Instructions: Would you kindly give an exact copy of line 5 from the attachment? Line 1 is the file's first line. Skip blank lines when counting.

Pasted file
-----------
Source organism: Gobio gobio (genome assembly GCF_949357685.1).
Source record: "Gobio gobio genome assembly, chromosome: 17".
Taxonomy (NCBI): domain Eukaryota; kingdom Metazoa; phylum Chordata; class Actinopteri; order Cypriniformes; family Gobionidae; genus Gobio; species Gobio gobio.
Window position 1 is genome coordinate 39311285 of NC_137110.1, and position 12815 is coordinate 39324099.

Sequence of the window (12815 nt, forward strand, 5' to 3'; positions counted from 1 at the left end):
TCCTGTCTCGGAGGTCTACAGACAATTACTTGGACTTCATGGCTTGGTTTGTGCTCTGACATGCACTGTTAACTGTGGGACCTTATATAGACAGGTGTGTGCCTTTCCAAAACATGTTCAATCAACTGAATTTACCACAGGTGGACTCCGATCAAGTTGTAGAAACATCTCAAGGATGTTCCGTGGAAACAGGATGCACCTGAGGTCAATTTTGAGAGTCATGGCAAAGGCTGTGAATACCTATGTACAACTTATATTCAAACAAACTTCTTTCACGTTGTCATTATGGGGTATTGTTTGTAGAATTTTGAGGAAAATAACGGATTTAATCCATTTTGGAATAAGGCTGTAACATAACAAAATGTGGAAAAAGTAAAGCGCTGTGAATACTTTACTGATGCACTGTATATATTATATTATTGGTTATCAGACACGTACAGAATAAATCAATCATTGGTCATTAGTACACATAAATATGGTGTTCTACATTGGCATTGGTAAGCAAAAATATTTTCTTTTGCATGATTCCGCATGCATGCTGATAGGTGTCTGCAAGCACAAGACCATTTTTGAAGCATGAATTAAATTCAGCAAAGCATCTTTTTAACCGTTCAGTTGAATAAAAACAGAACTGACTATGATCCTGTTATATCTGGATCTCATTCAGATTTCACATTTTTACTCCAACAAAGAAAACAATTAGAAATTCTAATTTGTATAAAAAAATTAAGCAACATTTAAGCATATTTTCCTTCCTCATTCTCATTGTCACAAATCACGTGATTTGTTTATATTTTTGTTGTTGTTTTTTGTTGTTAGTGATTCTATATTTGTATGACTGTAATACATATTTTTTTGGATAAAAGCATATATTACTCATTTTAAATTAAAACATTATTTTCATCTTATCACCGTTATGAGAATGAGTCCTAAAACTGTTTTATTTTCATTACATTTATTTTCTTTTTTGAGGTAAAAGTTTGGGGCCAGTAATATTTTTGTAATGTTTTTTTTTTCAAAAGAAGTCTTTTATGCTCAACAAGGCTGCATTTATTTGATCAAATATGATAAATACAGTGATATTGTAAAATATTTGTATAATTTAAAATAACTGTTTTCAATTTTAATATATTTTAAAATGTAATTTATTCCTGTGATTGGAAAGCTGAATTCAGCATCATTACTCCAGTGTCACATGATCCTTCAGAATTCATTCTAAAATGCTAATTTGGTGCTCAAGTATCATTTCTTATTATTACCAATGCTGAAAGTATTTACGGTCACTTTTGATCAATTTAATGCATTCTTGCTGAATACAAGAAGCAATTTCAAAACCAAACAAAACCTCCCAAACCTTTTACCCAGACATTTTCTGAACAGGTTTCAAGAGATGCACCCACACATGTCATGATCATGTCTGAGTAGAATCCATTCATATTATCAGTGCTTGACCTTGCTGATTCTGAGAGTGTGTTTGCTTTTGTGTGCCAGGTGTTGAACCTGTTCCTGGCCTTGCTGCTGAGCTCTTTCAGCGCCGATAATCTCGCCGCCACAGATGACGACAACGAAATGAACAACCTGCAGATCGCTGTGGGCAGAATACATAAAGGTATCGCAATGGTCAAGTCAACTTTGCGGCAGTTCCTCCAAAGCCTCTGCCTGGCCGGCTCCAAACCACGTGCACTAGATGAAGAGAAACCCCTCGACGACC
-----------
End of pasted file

Sequence of the window (12815 nt, forward strand, 5' to 3'; positions counted from 1 at the left end):